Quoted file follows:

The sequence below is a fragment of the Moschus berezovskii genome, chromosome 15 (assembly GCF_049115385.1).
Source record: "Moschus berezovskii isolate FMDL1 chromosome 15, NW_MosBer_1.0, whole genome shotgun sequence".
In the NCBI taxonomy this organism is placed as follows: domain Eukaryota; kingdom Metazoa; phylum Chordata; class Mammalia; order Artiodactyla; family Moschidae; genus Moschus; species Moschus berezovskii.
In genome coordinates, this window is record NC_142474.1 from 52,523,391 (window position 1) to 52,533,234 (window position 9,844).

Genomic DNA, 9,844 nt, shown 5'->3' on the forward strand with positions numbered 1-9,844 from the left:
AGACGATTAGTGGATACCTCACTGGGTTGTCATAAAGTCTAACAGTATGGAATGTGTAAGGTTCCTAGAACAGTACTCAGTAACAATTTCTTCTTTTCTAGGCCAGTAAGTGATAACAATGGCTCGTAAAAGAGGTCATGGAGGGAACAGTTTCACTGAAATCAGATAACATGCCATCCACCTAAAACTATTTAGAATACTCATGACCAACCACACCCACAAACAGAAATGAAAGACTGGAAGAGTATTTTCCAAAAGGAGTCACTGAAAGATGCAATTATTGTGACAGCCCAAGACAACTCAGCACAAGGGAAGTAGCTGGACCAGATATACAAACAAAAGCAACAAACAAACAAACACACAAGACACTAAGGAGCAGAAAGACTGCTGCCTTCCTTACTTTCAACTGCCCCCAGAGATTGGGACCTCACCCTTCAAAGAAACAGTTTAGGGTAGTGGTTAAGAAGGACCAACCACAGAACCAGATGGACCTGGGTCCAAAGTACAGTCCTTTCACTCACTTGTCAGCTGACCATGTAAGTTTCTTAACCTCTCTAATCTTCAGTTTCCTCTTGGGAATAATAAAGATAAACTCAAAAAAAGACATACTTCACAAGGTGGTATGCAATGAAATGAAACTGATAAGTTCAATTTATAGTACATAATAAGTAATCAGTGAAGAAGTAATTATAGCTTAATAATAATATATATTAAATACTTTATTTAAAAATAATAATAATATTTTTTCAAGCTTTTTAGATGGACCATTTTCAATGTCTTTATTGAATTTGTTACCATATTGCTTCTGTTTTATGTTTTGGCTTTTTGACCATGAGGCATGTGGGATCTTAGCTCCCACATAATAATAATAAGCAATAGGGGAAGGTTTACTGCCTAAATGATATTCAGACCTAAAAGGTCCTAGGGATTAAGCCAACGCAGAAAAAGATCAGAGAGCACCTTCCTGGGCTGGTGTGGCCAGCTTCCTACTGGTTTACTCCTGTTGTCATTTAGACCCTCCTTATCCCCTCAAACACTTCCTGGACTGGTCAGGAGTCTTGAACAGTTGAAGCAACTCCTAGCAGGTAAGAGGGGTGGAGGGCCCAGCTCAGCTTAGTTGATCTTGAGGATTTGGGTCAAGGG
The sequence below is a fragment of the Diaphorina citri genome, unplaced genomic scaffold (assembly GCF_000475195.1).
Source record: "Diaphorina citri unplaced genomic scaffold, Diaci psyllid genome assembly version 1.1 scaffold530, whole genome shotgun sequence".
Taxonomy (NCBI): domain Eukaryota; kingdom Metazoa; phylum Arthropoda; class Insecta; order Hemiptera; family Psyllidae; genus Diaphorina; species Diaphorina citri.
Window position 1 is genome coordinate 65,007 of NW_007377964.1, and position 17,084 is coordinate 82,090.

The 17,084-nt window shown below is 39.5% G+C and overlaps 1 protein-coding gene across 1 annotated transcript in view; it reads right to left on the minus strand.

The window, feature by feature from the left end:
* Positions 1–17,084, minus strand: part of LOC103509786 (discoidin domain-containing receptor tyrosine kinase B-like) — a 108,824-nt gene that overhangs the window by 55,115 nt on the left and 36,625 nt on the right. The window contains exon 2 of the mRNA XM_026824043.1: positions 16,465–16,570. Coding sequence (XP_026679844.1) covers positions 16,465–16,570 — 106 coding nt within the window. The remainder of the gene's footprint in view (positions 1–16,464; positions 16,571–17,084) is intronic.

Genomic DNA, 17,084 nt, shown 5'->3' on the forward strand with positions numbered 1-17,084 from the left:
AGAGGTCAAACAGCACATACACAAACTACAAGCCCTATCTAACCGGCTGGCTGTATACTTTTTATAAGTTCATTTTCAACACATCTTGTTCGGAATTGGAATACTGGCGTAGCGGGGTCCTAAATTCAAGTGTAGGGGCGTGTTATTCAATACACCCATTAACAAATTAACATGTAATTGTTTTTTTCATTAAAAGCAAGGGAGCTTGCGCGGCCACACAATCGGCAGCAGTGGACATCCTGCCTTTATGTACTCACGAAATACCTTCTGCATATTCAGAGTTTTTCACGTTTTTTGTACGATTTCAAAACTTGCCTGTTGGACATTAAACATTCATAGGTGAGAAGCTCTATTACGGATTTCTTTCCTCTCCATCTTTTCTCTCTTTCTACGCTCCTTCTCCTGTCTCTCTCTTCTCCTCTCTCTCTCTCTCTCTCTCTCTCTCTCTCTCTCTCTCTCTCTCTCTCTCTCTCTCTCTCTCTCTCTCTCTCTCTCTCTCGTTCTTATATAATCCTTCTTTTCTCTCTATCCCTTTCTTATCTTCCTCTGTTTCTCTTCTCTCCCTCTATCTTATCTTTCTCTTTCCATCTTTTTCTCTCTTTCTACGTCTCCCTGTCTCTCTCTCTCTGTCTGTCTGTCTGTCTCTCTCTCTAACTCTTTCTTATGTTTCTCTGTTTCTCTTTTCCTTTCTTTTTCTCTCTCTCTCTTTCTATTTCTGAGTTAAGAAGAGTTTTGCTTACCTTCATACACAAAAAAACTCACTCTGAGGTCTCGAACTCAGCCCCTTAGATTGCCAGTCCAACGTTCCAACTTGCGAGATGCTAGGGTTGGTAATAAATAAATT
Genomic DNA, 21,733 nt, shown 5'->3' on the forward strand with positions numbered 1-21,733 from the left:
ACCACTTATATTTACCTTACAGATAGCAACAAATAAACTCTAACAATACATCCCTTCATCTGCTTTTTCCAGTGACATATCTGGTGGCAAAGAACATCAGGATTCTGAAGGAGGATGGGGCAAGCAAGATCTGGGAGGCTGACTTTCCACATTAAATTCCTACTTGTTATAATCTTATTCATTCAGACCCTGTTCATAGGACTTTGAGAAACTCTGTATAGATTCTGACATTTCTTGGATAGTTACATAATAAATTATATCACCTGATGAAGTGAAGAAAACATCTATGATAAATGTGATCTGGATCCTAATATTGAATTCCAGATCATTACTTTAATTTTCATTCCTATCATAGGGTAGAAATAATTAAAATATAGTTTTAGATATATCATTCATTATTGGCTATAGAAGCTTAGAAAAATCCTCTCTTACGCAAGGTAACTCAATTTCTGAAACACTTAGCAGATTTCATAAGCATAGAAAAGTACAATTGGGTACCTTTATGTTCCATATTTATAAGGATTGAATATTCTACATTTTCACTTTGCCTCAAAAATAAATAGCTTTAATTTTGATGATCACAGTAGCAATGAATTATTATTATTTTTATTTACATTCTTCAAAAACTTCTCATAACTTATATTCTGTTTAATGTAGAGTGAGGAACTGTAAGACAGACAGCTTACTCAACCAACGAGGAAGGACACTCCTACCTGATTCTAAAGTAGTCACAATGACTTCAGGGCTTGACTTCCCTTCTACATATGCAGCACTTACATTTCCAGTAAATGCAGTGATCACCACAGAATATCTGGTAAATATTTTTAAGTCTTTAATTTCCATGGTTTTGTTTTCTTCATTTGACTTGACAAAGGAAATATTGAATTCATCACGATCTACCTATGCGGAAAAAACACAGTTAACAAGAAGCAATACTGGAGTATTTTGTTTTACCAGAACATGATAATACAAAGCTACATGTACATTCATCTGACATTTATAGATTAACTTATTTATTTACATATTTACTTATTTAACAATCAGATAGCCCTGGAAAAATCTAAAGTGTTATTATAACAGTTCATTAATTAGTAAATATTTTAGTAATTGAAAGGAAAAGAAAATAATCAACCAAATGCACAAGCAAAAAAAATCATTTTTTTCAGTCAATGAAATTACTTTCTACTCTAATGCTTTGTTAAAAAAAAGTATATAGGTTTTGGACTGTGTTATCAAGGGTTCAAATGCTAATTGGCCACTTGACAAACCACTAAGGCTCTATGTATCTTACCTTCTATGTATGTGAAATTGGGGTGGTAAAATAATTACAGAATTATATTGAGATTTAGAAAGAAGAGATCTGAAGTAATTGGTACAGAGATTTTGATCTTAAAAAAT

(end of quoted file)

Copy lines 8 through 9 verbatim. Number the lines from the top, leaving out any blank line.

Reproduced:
Source record: "Diaphorina citri unplaced genomic scaffold, Diaci psyllid genome assembly version 1.1 scaffold530, whole genome shotgun sequence".
Taxonomy (NCBI): domain Eukaryota; kingdom Metazoa; phylum Arthropoda; class Insecta; order Hemiptera; family Psyllidae; genus Diaphorina; species Diaphorina citri.